In its annual September satellite-based production estimates, StatsCan updated corn yields in the Great White North to 160.1 bushels per acre. This is up from the 152.6 reported a few weeks ago in their first estimates of Canadian corn production.
This would put Canadian corn yields 0.4 bushels per acre more than last year’s 159.7 bushels per acre (+2.5%) and 2.8% better than the 5-year average of 155.8 bushels per acre
In the August report, StatsCan said Canadian corn production would come in at 13.8MMT. In this new estimate though, StatsCan is now saying that Canadian corn production in 2018 will be 14.5 MMT, up 4.9% or 680,000 month-over-month.
For perspective, the past 3 years of StatsCan satellite estimates, they’ve increased the Canadian corn production from the August estimate by an average of 659,300 MT.
This new estimate is now 2.5% better than last year’s 14.1 MMT and up 7.1% from the 5-year average of 13.5 MMT.
For this report, StatsCan is using the harvested acreage of 3.556 million acres from August report (based off a July farmer-survey) and then are multiplied by corn yields derived by satellite data taken on August 31st.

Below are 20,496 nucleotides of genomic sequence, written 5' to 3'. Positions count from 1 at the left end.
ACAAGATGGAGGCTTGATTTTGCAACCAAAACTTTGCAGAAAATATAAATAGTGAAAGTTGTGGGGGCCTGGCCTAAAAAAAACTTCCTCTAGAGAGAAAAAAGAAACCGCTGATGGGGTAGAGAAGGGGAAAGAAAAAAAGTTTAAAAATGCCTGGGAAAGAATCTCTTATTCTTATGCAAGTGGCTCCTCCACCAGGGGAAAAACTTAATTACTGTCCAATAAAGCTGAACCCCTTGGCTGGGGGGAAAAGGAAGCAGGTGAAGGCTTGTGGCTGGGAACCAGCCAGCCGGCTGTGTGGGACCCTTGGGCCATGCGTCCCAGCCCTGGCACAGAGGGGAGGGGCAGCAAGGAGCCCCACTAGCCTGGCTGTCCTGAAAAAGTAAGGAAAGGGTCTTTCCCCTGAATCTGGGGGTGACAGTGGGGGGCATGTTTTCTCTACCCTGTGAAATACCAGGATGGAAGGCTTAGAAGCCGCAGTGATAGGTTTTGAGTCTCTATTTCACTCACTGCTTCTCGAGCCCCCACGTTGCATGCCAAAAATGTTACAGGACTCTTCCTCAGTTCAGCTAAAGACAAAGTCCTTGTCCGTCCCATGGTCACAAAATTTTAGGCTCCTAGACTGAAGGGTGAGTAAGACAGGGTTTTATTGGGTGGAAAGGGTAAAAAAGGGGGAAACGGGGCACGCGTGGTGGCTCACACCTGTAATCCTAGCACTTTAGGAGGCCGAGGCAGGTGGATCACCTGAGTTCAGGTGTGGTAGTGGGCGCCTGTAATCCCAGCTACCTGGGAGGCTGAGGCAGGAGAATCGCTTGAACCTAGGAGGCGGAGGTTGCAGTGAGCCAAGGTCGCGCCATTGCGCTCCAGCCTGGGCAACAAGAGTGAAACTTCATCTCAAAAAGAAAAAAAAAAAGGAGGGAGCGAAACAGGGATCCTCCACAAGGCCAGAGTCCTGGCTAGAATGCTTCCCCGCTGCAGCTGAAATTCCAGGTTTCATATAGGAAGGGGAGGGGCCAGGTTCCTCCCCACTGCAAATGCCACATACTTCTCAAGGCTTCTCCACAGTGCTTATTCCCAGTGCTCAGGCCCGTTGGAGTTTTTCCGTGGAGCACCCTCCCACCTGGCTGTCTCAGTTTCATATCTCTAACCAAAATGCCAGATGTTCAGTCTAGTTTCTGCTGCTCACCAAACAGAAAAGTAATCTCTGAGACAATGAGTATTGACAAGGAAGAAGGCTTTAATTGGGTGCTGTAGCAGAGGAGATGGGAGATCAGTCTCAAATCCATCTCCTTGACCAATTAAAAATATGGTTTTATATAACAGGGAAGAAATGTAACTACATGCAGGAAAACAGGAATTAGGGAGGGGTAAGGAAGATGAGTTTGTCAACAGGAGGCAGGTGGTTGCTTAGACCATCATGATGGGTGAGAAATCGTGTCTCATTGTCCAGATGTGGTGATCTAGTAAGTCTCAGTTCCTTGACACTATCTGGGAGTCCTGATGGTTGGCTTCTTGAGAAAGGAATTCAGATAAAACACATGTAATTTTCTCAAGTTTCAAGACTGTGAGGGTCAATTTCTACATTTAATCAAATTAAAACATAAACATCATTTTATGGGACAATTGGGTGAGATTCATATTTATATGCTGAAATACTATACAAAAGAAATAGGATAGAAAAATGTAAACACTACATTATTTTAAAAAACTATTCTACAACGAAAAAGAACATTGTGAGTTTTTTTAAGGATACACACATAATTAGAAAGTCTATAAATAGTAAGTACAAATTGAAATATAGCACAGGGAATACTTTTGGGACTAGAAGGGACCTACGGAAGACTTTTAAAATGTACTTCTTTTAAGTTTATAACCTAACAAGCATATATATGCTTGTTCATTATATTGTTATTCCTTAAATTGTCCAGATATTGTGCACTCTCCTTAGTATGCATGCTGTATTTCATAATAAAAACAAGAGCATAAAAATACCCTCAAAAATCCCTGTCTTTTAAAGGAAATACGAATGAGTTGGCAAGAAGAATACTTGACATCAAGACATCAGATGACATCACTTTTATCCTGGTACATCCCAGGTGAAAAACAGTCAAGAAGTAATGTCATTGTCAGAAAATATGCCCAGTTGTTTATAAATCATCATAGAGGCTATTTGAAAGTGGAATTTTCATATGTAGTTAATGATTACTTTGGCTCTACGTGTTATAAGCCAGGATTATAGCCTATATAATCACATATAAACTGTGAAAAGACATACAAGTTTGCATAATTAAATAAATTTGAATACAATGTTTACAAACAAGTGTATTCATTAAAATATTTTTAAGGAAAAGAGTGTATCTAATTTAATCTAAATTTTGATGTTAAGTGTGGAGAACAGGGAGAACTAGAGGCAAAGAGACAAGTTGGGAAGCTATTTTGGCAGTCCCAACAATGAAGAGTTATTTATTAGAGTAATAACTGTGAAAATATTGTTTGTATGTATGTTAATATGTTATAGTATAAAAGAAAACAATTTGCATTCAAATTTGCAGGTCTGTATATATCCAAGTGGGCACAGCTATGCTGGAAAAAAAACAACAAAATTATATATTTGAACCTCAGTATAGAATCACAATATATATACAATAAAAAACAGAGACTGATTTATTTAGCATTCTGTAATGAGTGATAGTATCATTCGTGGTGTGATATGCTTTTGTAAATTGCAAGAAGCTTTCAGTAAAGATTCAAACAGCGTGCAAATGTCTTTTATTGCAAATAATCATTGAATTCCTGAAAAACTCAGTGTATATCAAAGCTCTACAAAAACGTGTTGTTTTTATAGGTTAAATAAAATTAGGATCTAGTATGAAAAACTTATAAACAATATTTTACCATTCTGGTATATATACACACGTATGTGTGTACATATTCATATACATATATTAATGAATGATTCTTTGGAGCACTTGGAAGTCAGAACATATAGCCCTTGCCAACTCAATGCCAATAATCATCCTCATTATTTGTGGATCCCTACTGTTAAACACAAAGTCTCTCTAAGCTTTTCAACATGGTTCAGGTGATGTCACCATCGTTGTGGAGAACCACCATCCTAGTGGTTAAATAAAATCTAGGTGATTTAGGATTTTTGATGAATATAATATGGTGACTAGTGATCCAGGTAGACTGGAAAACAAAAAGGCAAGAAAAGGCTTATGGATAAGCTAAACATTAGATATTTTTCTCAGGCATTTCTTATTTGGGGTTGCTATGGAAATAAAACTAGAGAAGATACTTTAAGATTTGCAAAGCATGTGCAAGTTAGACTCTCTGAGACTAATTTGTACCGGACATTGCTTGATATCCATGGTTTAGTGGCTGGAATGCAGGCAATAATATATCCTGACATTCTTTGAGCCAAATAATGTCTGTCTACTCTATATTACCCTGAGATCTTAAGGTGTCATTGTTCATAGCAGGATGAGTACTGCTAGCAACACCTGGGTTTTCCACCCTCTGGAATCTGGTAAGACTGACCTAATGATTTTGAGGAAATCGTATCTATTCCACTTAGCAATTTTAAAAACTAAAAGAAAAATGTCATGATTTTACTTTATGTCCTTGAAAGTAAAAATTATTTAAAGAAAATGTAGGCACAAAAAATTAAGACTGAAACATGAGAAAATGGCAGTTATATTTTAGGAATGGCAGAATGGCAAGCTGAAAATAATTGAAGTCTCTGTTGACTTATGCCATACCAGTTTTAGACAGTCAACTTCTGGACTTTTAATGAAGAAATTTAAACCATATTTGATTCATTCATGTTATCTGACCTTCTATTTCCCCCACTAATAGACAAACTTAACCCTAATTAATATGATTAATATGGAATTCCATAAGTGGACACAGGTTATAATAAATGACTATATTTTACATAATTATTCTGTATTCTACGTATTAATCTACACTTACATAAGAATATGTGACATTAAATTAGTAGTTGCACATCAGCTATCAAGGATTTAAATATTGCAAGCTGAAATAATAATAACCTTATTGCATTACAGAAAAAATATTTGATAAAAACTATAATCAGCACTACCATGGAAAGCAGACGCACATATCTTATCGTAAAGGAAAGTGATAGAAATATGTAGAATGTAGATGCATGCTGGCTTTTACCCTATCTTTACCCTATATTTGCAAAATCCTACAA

As per Statistics Canada, corn yields and production estimates are the based off coarse resolution satellite data, StatsCan’s previous August estimates, and agroclimatic data.
Worth also mentioning is that Agriculture Canada updated its supply and demand tables for Canadian corn yesterday.
In it, AgCanada dropped corn imports by 500,000 MT to 1.1 MMT, in addition to dropping exports by 300,000 MT to 1.5 MMT. Combined with their production number of 14.3 MMT (taken from StatsCan’s August estimate), 2018/19 Canadian corn ending stocks are estimated at 1.95 MMT, down 150,000 MT from the August AAFC estimate.
However, if we account for StatsCan’s new production number of 14.5 MMT, and assume all other supply and demand factors stay the same, Canadian 2018/19 corn ending stocks would end up at 2.00 MMT.
Overall, the StatsCan report today was mostly bearish for corn prices in Canada. We’re certainly cognizant of the changes to the import and export numbers made by Agriculture Canada, and we’ll be digging into the implications further in this weekend’s regular GrainCents Weekly Corn Digest.